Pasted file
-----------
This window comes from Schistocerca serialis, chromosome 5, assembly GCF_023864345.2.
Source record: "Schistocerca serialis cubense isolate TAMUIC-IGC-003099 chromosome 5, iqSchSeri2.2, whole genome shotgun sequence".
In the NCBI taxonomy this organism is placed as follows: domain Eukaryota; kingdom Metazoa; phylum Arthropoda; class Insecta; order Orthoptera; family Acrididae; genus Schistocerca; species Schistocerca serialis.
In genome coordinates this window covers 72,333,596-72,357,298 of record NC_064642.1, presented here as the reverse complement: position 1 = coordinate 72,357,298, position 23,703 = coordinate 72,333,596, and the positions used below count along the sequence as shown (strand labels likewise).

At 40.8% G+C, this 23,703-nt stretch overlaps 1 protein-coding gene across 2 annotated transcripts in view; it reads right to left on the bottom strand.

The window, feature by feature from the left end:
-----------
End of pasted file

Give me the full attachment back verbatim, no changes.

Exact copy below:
This window comes from Schistocerca serialis, chromosome 5, assembly GCF_023864345.2.
Source record: "Schistocerca serialis cubense isolate TAMUIC-IGC-003099 chromosome 5, iqSchSeri2.2, whole genome shotgun sequence".
In the NCBI taxonomy this organism is placed as follows: domain Eukaryota; kingdom Metazoa; phylum Arthropoda; class Insecta; order Orthoptera; family Acrididae; genus Schistocerca; species Schistocerca serialis.
In genome coordinates this window covers 72,333,596-72,357,298 of record NC_064642.1, presented here as the reverse complement: position 1 = coordinate 72,357,298, position 23,703 = coordinate 72,333,596, and the positions used below count along the sequence as shown (strand labels likewise).

At 40.8% G+C, this 23,703-nt stretch overlaps 1 protein-coding gene across 2 annotated transcripts in view; it reads right to left on the bottom strand.

The window, feature by feature from the left end: